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While avoiding what seemed to be the main threat – control by the brewing-related companies – Corbans had become vulnerable to takeover through the heavy load of debt that it carried. Because of its rapid expansion, partly in response to competition from Montana, Corbans had a voracious appetite for capital during the 1960s and 1970s. From the mid-1960s the company invested heavily in their Henderson, West Auckland production, processing, bottling and distribution centre as well as substantially increasing their area in vines.

Corbans first move to purchase more vineyard land was, naturally enough, northwards. Joe Corban, vineyard manager, with his uncle Najib, vineyard director, searched exhaustively for likely sites. They acquired parcels in three locations successively more distant from their winery – one in Whenuapai near Brighams Creek, several in Kumeu mainly in Cemetery Road, and a further one in Taupaki. These totalled 390 acres – a quite different proposition from the original 30 acres of the Great North Road vineyard in Henderson. With most of the new vineyards being on heavy soils, they had to be ripped, drained and cultivated before being planted, a practice Corbans had mastered in the heavy clay soils of their Great North Road and Valley Road vineyards in Henderson. All the new Auckland vineyards were within 20 kilometres of the Henderson winery. This distance was neighbourly compared with Corbans next vineyard purchases which were over 600 kilometres away in Gisborne. The capital it needed to purchase land on the Poverty Bay flats further increased the company’s debt load.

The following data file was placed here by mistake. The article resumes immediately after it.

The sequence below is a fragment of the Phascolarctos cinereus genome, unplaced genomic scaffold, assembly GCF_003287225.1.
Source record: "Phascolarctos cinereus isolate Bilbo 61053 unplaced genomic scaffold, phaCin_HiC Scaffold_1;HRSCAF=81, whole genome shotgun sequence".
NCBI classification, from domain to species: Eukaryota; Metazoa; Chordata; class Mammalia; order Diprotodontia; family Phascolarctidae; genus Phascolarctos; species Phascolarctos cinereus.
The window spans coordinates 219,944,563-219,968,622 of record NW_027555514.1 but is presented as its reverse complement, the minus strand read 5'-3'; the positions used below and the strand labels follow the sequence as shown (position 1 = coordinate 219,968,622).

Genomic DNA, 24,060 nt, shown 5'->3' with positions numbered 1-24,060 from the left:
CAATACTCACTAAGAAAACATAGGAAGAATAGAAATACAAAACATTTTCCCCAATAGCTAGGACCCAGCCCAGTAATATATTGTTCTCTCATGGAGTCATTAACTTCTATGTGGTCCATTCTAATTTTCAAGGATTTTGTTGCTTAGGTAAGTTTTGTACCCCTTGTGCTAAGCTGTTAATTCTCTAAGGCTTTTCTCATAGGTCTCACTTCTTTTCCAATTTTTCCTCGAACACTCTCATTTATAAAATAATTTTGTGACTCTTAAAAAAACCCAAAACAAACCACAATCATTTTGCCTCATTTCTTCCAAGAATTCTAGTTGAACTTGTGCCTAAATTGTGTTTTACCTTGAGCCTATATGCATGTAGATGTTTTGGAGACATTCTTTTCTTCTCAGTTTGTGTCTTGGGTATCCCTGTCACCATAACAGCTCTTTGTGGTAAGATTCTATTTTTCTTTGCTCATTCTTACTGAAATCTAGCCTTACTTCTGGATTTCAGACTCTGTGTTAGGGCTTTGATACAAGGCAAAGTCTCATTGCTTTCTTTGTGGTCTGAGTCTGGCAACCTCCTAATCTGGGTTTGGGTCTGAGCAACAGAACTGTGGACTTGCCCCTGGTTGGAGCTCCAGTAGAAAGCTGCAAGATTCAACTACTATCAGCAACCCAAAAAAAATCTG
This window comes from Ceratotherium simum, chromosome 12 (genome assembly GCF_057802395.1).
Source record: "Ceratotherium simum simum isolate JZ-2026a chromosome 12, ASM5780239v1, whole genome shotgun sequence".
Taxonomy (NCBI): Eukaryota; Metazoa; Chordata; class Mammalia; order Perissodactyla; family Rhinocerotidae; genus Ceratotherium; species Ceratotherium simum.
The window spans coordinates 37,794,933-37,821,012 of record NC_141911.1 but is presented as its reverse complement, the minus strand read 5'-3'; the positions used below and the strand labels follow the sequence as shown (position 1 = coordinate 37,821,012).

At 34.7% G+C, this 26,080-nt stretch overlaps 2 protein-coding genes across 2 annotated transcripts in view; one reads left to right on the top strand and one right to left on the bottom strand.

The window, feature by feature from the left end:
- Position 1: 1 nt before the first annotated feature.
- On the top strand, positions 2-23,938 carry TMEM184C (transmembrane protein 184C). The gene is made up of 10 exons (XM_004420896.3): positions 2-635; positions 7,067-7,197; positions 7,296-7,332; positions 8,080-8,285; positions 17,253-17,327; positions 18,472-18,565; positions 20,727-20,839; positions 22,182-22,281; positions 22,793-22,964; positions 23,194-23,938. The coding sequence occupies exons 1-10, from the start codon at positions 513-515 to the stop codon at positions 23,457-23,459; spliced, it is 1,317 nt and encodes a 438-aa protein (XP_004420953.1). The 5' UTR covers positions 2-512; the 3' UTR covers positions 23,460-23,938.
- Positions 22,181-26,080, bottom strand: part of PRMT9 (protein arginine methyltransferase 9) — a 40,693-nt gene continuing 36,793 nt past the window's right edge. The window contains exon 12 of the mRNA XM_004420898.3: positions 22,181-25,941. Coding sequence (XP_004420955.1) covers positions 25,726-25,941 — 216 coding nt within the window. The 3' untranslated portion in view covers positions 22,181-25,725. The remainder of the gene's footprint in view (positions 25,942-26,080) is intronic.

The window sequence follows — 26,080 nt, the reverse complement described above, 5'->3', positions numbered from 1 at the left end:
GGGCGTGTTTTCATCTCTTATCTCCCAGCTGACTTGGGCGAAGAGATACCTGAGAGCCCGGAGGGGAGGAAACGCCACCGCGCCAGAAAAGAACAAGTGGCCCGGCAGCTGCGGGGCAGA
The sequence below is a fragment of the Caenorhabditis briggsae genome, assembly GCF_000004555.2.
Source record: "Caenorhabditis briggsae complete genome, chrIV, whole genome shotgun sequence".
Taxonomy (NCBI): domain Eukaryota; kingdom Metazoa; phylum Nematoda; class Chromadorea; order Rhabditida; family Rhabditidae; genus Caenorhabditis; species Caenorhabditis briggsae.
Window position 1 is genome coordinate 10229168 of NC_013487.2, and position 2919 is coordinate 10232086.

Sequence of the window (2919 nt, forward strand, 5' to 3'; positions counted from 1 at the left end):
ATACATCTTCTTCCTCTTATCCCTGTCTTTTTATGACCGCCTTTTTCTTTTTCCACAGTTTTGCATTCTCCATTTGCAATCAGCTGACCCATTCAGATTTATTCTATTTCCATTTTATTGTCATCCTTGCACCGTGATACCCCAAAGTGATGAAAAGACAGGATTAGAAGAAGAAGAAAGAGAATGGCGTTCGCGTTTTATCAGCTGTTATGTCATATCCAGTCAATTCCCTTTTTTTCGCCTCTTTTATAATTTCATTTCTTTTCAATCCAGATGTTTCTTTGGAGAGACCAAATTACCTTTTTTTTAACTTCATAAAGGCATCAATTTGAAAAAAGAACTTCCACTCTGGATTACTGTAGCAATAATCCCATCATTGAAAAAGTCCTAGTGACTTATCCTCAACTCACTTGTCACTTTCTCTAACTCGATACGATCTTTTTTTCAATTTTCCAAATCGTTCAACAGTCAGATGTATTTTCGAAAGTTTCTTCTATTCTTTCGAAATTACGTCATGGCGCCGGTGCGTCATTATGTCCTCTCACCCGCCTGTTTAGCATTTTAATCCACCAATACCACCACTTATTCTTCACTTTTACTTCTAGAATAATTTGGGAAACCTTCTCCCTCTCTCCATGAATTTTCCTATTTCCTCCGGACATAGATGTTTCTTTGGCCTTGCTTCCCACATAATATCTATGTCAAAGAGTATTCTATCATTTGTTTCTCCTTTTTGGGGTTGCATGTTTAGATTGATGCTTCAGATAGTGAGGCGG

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Both Corbans and Montana began sourcing grapes from Gisborne in the late 1960s. Montana first let contracts in Gisborne in 1968, while Corbans quickly followed suit. These contracts were initially simple documents, as Roger McLernon’s experience affirms. Frank and Mate Yukich decided on a 33-year tenure to attract grape growers by providing continuity. Corbans quickly bought land, but Montana under Frank and Mate Yukich relied entirely on grape growers. This decision captures the character of the two enterprises. Corbans was the well-established communal family firm. Owning land on which they planted their own vines was an imperative – ‘a stake in the country’, as Dick Scott titled his 2002 book on the family. Frank Yukich was more commercially astute – the challenger with a limited reputation, few assets and, unlike Corbans, no internal, multi-family bureaucracy.

The prospect of a new crop attracted 180 people to a Gisborne growers field day in 1969 where Joe Corban, resplendent in white shirt, tie and dark jacket, spoke to the prospective growers, and Alex displayed the engraved spade used to plant the first vines. Corbans had bought 76 acres on Riverpoint Road and a further 45 acres at Bond Road, Ormond.

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